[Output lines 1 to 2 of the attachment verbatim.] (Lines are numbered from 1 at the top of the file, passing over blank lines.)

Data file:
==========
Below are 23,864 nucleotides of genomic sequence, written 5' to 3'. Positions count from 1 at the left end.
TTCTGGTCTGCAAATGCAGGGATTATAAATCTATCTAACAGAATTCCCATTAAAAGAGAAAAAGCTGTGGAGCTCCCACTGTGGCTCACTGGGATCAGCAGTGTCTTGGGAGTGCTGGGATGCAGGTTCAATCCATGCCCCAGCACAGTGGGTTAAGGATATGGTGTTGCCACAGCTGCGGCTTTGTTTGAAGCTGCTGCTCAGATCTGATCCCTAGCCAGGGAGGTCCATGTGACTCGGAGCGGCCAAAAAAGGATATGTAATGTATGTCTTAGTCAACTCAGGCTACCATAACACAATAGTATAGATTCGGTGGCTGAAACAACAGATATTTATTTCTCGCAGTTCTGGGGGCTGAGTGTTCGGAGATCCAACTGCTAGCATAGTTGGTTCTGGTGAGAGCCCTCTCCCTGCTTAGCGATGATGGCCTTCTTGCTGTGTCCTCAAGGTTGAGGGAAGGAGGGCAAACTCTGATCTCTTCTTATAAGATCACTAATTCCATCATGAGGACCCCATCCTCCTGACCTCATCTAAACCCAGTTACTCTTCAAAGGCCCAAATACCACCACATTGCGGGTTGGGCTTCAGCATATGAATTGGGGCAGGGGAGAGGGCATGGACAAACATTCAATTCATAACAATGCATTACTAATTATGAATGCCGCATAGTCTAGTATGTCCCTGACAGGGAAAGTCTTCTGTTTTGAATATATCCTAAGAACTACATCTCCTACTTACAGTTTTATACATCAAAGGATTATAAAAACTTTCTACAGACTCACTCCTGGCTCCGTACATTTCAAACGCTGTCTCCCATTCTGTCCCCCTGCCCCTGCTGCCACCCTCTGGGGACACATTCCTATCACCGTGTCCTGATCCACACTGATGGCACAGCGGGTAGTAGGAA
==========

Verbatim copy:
Below are 23,864 nucleotides of genomic sequence, written 5' to 3'. Positions count from 1 at the left end.
TTCTGGTCTGCAAATGCAGGGATTATAAATCTATCTAACAGAATTCCCATTAAAAGAGAAAAAGCTGTGGAGCTCCCACTGTGGCTCACTGGGATCAGCAGTGTCTTGGGAGTGCTGGGATGCAGGTTCAATCCATGCCCCAGCACAGTGGGTTAAGGATATGGTGTTGCCACAGCTGCGGCTTTGTTTGAAGCTGCTGCTCAGATCTGATCCCTAGCCAGGGAGGTCCATGTGACTCGGAGCGGCCAAAAAAGGATATGTAATGTATGTCTTAGTCAACTCAGGCTACCATAACACAATAGTATAGATTCGGTGGCTGAAACAACAGATATTTATTTCTCGCAGTTCTGGGGGCTGAGTGTTCGGAGATCCAACTGCTAGCATAGTTGGTTCTGGTGAGAGCCCTCTCCCTGCTTAGCGATGATGGCCTTCTTGCTGTGTCCTCAAGGTTGAGGGAAGGAGGGCAAACTCTGATCTCTTCTTATAAGATCACTAATTCCATCATGAGGACCCCATCCTCCTGACCTCATCTAAACCCAGTTACTCTTCAAAGGCCCAAATACCACCACATTGCGGGTTGGGCTTCAGCATATGAATTGGGGCAGGGGAGAGGGCATGGACAAACATTCAATTCATAACAATGCATTACTAATTATGAATGCCGCATAGTCTAGTATGTCCCTGACAGGGAAAGTCTTCTGTTTTGAATATATCCTAAGAACTACATCTCCTACTTACAGTTTTATACATCAAAGGATTATAAAAACTTTCTACAGACTCACTCCTGGCTCCGTACATTTCAAACGCTGTCTCCCATTCTGTCCCCCTGCCCCTGCTGCCACCCTCTGGGGACACATTCCTATCACCGTGTCCTGATCCACACTGATGGCACAGCGGGTAGTAGGAA